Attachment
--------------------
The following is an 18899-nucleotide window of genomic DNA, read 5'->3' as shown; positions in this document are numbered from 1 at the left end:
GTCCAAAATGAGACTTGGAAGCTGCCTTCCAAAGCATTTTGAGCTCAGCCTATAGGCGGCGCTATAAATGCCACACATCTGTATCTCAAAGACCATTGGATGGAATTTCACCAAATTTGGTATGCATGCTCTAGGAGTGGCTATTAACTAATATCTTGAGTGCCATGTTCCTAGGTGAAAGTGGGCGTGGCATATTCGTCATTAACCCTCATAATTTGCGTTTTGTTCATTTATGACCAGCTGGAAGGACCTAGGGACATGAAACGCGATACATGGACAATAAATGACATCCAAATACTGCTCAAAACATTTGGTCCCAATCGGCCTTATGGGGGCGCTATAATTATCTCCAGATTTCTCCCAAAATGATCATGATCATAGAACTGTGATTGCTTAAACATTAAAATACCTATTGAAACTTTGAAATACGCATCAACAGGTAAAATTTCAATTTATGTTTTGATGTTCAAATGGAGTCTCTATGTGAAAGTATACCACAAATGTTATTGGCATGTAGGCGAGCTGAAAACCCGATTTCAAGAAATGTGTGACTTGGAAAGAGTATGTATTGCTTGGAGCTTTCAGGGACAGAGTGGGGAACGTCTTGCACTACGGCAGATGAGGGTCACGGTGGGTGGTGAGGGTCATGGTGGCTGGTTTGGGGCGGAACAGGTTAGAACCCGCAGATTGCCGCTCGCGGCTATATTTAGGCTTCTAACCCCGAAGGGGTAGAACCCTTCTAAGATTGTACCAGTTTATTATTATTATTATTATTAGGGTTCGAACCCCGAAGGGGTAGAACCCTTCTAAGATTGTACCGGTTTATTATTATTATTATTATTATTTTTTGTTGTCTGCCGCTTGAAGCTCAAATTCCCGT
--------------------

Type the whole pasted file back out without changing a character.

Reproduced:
The following is an 18899-nucleotide window of genomic DNA, read 5'->3' as shown; positions in this document are numbered from 1 at the left end:
GTCCAAAATGAGACTTGGAAGCTGCCTTCCAAAGCATTTTGAGCTCAGCCTATAGGCGGCGCTATAAATGCCACACATCTGTATCTCAAAGACCATTGGATGGAATTTCACCAAATTTGGTATGCATGCTCTAGGAGTGGCTATTAACTAATATCTTGAGTGCCATGTTCCTAGGTGAAAGTGGGCGTGGCATATTCGTCATTAACCCTCATAATTTGCGTTTTGTTCATTTATGACCAGCTGGAAGGACCTAGGGACATGAAACGCGATACATGGACAATAAATGACATCCAAATACTGCTCAAAACATTTGGTCCCAATCGGCCTTATGGGGGCGCTATAATTATCTCCAGATTTCTCCCAAAATGATCATGATCATAGAACTGTGATTGCTTAAACATTAAAATACCTATTGAAACTTTGAAATACGCATCAACAGGTAAAATTTCAATTTATGTTTTGATGTTCAAATGGAGTCTCTATGTGAAAGTATACCACAAATGTTATTGGCATGTAGGCGAGCTGAAAACCCGATTTCAAGAAATGTGTGACTTGGAAAGAGTATGTATTGCTTGGAGCTTTCAGGGACAGAGTGGGGAACGTCTTGCACTACGGCAGATGAGGGTCACGGTGGGTGGTGAGGGTCATGGTGGCTGGTTTGGGGCGGAACAGGTTAGAACCCGCAGATTGCCGCTCGCGGCTATATTTAGGCTTCTAACCCCGAAGGGGTAGAACCCTTCTAAGATTGTACCAGTTTATTATTATTATTATTATTAGGGTTCGAACCCCGAAGGGGTAGAACCCTTCTAAGATTGTACCGGTTTATTATTATTATTATTATTATTTTTTGTTGTCTGCCGCTTGAAGCTCAAATTCCCGT